to the selected object ID.

0KamDecoderPutAdd
Parameter List Type Range Direction Description
iDecoderAddress int 1 In Decoder
address
iLogicalCmdPortID int 1-65535 2 In Logical
command
port ID
iLogicalProgPortID int 1-65535 2 In Logical
programming
port ID
iClearState int 3 In Clear state flag
iModel int 4 In Decoder model
type ID
plDecoderObjectID long * 5 Out Decoder
object ID
1 1-127 for short locomotive addresses. 1-10239 for long locomotive
decoders. 0-511 for accessory decoders.
2 Maximum value for this server given by KamPortGetMaxLogPorts.
3 0 - retain state, 1 - clear state.
4 Maximum value for this server given by KamDecoderGetMaxModels.
5 Opaque object ID handle. The object ID is used to reference the decoder.
Return Value Type Range Description
iError short 1 Error flag
1 iError = 0 for success. Nonzero is an error number (see
KamMiscGetErrorMsg). KamDecoderPutAdd takes a decoder
object ID, command logical port, programming logical port, clear
flag, decoder model ID, and a pointer to a decoder object ID as
parameters. It creates a new locomotive object in the locomotive
database and sets the memory pointed to by plDecoderObjectID
to the decoder object ID used by the server as a key.

0KamDecoderPutDel
Parameter List Type Range Direction Description
lDecoderObjectID long 1 In Decoder object ID
iClearState int 2 In Clear state flag
1 Opaque object ID handle returned by KamDecoderPutAdd.
2 0 - retain state, 1 - clear state.
Return Value Type Range Description•
iError short 1 Error flag
1 iError = 0 for success. Nonzero is an error number (see
KamMiscGetErrorMsg). KamDecoderPutDel takes a decoder
object ID and clear flag as parameters. It deletes the
locomotive object specified by lDecoderObjectID from the
locomotive database.

0KamDecoderGetMfgName
Parameter List Type Range Direction Description
lDecoderObjectID long 1 In Decoder object ID
pbsMfgName BSTR * 2 Out Pointer to
manufacturer name
1 Opaque object ID handle returned by KamDecoderPutAdd.
2 Exact return type depends on language. It is Cstring * for C++. Empty
string on error.
Return Value Type Range Description
iError short 1 Error flag
1 iError = 0 for success. Nonzero is an error number (see
KamMiscGetErrorMsg). KamDecoderGetMfgName takes a decoder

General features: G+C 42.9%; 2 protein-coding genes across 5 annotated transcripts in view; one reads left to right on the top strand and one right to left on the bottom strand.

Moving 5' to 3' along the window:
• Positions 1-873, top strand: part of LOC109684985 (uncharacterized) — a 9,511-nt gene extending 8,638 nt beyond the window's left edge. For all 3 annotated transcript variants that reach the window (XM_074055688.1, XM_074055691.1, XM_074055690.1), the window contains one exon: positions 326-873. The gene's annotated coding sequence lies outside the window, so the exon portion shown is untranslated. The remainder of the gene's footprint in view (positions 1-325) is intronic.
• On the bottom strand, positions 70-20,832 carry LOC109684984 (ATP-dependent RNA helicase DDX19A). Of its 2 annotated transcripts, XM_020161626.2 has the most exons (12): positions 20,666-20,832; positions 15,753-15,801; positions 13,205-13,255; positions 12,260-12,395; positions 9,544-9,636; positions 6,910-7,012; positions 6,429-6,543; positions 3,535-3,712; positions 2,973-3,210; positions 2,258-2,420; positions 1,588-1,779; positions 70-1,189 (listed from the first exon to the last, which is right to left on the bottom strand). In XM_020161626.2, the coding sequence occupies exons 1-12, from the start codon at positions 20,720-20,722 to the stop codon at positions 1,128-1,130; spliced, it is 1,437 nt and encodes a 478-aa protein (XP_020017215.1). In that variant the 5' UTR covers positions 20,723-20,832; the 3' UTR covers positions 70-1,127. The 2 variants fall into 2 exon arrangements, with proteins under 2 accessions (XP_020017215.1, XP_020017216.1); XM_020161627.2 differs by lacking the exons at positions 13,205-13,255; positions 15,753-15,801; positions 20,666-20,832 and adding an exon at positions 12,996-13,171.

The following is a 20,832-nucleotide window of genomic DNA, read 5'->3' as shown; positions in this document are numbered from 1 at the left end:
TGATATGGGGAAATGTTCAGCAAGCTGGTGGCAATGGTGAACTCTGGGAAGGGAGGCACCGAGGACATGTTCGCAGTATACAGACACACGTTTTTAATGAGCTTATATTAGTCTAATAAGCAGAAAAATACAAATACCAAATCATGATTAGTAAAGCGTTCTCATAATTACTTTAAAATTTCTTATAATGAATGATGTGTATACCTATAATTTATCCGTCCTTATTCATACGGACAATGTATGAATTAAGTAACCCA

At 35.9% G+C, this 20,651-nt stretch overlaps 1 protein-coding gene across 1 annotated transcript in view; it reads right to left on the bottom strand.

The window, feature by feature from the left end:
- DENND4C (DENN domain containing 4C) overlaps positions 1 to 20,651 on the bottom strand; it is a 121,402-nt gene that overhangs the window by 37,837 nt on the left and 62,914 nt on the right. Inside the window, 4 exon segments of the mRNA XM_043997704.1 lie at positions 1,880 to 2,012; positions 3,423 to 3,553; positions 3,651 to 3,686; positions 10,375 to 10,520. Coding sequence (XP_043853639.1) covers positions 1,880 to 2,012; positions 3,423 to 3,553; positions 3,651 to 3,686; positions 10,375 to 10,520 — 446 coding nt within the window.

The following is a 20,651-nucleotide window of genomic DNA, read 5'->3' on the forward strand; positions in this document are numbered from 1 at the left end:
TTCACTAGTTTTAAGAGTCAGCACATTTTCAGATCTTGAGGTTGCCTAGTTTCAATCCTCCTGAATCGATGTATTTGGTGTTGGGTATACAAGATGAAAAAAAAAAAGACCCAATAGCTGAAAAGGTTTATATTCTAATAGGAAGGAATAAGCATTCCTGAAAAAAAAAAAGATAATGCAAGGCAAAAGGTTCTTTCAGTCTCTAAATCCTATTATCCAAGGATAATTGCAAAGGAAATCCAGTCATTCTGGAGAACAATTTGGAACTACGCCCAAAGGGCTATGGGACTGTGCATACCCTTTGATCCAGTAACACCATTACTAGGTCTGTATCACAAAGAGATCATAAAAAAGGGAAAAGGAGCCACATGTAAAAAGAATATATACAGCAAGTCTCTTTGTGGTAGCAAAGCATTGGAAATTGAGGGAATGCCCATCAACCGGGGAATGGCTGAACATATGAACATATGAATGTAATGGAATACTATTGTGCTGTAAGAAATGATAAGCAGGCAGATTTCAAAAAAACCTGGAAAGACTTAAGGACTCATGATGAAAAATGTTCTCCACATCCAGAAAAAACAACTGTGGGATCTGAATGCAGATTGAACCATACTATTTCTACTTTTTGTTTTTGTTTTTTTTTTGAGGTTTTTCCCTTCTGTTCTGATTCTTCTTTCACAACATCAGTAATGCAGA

object ID and pointer to a manufacturer name string as parameters.
It sets the memory pointed to by pbsMfgName to the name of the
decoder manufacturer.

0KamDecoderGetPowerMode
Parameter List Type Range Direction Description
lDecoderObjectID long 1 In Decoder object ID
pbsPowerMode BSTR * 2 Out Pointer to
decoder power
mode
1 Opaque object ID handle returned by KamDecoderPutAdd.
2 Exact return type depends on language. It is Cstring * for C++. Empty
string on error.
Return Value Type Range Description
iError short 1 Error flag
1 iError = 0 for success. Nonzero is an error number (see
KamMiscGetErrorMsg). KamDecoderGetPowerMode takes a decoder
object ID and a pointer to the power mode string as parameters. It sets
the memory pointed to by pbsPowerMode to the decoder power mode.

0KamDecoderGetMaxSpeed
Parameter List Type Range Direction Description
lDecoderObjectID long 1 In Decoder object ID
piSpeedStep int * 2 Out Pointer to max
speed step
1 Opaque object ID handle returned by KamDecoderPutAdd.
2 14, 28, 56, or 128 for locomotive decoders. 0 for accessory decoders.
Return Value Type Range Description
iError short 1 Error flag
1 iError = 0 for success. Nonzero is an error number (see
KamMiscGetErrorMsg). KamDecoderGetMaxSpeed takes a decoder
object ID and a pointer to the maximum supported speed step as
parameters. It sets the memory pointed to by piSpeedStep to the
maximum speed step supported by the decoder.

A. Commands to Control Locomotive Decoders

This section describes the commands that control locomotive decoders. These commands control things such as locomotive speed and direction. For efficiency, a copy of all the engine variables such speed is stored in the server. Commands such as KamEngGetSpeed communicate only with the server, not the actual decoder. You should first make any changes to the server copy of the engine variables. You can send all changes to the engine using the KamCmdCommand command.

0KamEngGetSpeed
Parameter List Type Range Direction Description
lDecoderObjectID long 1 In Decoder object ID
lpSpeed int * 2 Out Pointer to locomotive
speed
lpDirection int * 3 Out Pointer to locomotive
direction
1 Opaque object ID handle returned by KamDecoderPutAdd.
2 Speed range is dependent on whether the decoder is set to 14, 18, or 128
speed steps and matches the values defined by NMRA S9.2 and RP
9.2.1. 0 is stop and 1 is emergency stop for all modes.
3 Forward is boolean TRUE and reverse is boolean FALSE.
Return Value Type Range Description
iError short 1 Error flag
1 iError = 0 for success. Nonzero is an error number (see
KamMiscGetErrorMsg). KamEngGetSpeed takes the decoder object ID
and pointers to locations to store the locomotive speed and direction
as parameters. It sets the memory pointed to by lpSpeed to the locomotive
speed and the memory pointed to by lpDirection to the locomotive
direction.

0KamEngPutSpeed
Parameter List Type Range Direction Description
lDecoderObjectID long 1 In Decoder object ID
iSpeed int 2 In Locomotive speed
iDirection int 3 In Locomotive direction
1 Opaque object ID handle returned by KamDecoderPutAdd.
2 Speed range is dependent on whether the decoder is set to 14, 18, or 128
speed steps and matches the values defined by NMRA S9.2 and RP 9.2.1.
0 is stop and 1 is emergency stop for all modes.
3 Forward is boolean TRUE and reverse is boolean FALSE.